The Ljubljana-born philosopher Slavoj Žižek – a commentator who is nothing if not inventive and prolific – recently caught the attention of our CSO with a Guardian piece entitled Why the free market fundamentalists think 2013 will be the best year ever (17th February 2013). One of the many points raised in this near-freestyle article is that free-market capitalists are utilising similar logic to that traditionally used by communists to explain away the inefficacious nature of a ‘collapsing’ system: capitalism is malfunctioning because its principles are being respected only in the breach. Ipso facto, if the ‘laws’ of capitalism were actually applied, then we would have no need to concern ourselves with an ultimately ‘impossible’ financial crisis.
Žižek is correct to point to the sometimes ludicrous measures that defenders of political or economic ideologies will employ when faced with the stark reality that their quasi-religious beliefs have been proven to be demonstrably false. But this picture of massed acolytes in denial – while worth contemplating – may not tell us as much as we first thought:
1. A Post-Capital Era. The fabled financial commentator Max Keiser has long noted that in many parts of the world – particularly savings-scarce economies such as the United States and the United Kingdom, but also bank-hobbled nations such as Japan – we are living in a post-capital era, with debt being the defining characteristic of the economy; the corollary of this is that it is difficult to define such systems as capitalist in the absence of capital. In fact, with their huge state subsidies to essentially unproductive enterprises, these economies are looking rather uncomfortably like the European communist ‘enemy’ that withered away a couple of decades ago.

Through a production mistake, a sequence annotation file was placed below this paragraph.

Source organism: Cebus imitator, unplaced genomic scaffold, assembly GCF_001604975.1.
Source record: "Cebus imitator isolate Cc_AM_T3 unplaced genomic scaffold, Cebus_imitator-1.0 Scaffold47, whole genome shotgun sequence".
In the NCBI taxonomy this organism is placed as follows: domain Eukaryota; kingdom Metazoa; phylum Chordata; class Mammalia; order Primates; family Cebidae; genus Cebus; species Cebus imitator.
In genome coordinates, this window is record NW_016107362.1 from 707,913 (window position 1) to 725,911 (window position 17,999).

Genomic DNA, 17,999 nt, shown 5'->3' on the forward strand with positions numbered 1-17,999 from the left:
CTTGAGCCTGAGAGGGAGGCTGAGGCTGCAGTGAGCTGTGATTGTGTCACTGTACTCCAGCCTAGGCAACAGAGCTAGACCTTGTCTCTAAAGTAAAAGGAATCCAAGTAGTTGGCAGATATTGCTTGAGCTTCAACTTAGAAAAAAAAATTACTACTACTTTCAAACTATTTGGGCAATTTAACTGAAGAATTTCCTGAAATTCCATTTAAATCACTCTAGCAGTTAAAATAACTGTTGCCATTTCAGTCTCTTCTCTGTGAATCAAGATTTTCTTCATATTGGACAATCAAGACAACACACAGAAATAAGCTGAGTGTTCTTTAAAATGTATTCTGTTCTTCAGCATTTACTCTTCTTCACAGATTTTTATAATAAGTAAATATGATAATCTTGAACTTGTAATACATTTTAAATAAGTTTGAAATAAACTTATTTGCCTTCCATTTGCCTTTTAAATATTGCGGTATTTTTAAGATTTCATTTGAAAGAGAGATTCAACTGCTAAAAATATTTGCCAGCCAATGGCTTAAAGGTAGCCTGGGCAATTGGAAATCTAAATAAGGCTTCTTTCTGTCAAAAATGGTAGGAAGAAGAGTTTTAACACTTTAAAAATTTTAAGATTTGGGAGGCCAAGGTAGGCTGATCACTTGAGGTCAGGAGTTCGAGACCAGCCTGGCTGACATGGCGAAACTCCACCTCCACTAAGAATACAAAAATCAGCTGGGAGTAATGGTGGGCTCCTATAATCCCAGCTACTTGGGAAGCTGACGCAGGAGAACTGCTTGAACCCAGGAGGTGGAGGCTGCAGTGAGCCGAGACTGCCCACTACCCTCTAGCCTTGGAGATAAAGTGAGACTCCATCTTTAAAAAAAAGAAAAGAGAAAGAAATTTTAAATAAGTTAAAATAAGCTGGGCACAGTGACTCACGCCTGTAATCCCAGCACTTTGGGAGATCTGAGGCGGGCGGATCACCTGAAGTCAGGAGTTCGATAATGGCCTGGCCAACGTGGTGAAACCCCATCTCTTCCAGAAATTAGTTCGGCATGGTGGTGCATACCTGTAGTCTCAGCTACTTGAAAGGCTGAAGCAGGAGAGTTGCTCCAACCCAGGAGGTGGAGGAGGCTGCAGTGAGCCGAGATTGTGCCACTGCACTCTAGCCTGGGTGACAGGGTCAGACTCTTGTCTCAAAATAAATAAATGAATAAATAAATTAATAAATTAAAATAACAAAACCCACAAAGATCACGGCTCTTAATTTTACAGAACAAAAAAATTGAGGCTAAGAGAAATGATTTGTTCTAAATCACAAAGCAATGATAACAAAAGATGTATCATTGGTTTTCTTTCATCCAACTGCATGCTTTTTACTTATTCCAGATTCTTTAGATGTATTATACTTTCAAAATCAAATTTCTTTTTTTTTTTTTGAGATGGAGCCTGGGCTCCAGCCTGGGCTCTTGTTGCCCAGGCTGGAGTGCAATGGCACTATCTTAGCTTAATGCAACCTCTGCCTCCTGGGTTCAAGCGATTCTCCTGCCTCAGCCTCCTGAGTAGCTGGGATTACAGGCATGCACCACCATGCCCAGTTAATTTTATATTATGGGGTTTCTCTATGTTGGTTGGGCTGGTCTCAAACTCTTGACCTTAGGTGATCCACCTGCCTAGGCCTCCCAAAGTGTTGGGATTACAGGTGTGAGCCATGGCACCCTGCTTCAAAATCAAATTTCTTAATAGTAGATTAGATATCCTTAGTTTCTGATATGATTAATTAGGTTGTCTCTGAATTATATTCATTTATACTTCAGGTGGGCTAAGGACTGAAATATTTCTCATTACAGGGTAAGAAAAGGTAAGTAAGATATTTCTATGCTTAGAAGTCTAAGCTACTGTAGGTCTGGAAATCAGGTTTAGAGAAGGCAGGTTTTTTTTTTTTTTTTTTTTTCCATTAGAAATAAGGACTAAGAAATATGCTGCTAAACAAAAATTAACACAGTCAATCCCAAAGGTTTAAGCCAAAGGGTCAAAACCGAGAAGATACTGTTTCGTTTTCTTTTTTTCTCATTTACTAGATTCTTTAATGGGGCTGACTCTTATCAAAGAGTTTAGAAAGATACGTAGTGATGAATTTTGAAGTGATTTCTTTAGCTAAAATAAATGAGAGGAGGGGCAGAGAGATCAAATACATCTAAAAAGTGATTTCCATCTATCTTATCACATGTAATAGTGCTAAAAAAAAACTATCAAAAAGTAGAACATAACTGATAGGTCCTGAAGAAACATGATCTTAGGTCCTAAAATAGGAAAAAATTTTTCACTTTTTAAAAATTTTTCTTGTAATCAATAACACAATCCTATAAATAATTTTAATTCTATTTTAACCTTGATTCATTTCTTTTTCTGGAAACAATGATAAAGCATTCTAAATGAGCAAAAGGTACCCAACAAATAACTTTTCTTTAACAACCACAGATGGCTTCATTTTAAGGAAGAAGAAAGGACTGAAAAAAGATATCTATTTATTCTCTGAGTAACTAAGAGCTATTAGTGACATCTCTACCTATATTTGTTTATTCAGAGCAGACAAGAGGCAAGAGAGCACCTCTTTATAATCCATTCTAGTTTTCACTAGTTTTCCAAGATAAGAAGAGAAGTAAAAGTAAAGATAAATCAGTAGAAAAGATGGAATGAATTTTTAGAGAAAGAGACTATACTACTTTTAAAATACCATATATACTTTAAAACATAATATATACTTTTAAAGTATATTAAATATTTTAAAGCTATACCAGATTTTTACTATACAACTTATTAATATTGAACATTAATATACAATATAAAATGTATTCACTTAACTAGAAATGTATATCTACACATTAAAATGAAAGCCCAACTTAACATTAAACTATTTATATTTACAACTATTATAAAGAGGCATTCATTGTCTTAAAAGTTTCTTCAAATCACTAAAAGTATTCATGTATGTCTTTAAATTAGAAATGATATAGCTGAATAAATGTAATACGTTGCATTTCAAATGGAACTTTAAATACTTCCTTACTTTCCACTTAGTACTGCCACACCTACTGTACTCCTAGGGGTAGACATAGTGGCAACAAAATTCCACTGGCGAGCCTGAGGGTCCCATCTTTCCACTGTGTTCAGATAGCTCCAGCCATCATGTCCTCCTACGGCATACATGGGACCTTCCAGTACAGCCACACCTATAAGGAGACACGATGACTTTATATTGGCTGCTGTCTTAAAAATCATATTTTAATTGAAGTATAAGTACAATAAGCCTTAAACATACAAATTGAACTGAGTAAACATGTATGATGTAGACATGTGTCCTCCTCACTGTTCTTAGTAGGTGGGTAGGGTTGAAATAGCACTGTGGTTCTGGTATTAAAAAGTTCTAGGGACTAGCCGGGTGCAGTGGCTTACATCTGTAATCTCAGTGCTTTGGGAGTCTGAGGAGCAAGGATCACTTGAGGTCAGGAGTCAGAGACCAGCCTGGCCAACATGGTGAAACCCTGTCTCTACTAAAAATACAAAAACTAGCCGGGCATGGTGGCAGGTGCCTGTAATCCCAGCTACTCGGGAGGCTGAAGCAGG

2. A Wider Perspective. Like many theorists heavily influenced by Karl Marx, Žižek’s equates capitalism to the ‘modern’ (post-)industrial capitalism which first manifested itself in nineteenth-century Europe. But the history of capitalism and particularly the market economy is much, much longer and more interesting than this viewpoint permits. What both proponents and antagonists of both capitalism and the market economy tend to ignore is that systems are often shaped by the people who inhabit them far more than a theoretical abstraction would have us believe – and far more than many of us may feel comfortable with.